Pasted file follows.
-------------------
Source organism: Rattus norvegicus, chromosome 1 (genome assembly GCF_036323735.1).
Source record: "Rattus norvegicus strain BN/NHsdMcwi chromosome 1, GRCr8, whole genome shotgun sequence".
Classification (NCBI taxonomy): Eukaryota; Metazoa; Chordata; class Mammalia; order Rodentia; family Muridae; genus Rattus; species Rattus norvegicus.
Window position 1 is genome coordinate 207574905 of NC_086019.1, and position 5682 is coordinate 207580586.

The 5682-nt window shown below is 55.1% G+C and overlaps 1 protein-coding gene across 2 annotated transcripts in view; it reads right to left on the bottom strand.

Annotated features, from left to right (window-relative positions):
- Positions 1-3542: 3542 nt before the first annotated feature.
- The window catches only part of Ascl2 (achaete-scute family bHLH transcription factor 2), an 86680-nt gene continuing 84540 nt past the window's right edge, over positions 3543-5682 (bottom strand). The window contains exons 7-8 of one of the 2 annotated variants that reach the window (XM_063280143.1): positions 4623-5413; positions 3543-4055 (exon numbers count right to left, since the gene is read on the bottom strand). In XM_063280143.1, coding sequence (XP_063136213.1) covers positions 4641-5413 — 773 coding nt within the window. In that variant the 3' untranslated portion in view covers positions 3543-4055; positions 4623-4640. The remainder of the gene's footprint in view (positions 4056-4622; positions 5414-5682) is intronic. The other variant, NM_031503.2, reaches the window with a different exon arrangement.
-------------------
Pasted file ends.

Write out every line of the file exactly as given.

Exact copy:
Source organism: Rattus norvegicus, chromosome 1 (genome assembly GCF_036323735.1).
Source record: "Rattus norvegicus strain BN/NHsdMcwi chromosome 1, GRCr8, whole genome shotgun sequence".
Classification (NCBI taxonomy): Eukaryota; Metazoa; Chordata; class Mammalia; order Rodentia; family Muridae; genus Rattus; species Rattus norvegicus.
Window position 1 is genome coordinate 207574905 of NC_086019.1, and position 5682 is coordinate 207580586.

The 5682-nt window shown below is 55.1% G+C and overlaps 1 protein-coding gene across 2 annotated transcripts in view; it reads right to left on the bottom strand.

Annotated features, from left to right (window-relative positions):
- Positions 1-3542: 3542 nt before the first annotated feature.
- The window catches only part of Ascl2 (achaete-scute family bHLH transcription factor 2), an 86680-nt gene continuing 84540 nt past the window's right edge, over positions 3543-5682 (bottom strand). The window contains exons 7-8 of one of the 2 annotated variants that reach the window (XM_063280143.1): positions 4623-5413; positions 3543-4055 (exon numbers count right to left, since the gene is read on the bottom strand). In XM_063280143.1, coding sequence (XP_063136213.1) covers positions 4641-5413 — 773 coding nt within the window. In that variant the 3' untranslated portion in view covers positions 3543-4055; positions 4623-4640. The remainder of the gene's footprint in view (positions 4056-4622; positions 5414-5682) is intronic. The other variant, NM_031503.2, reaches the window with a different exon arrangement.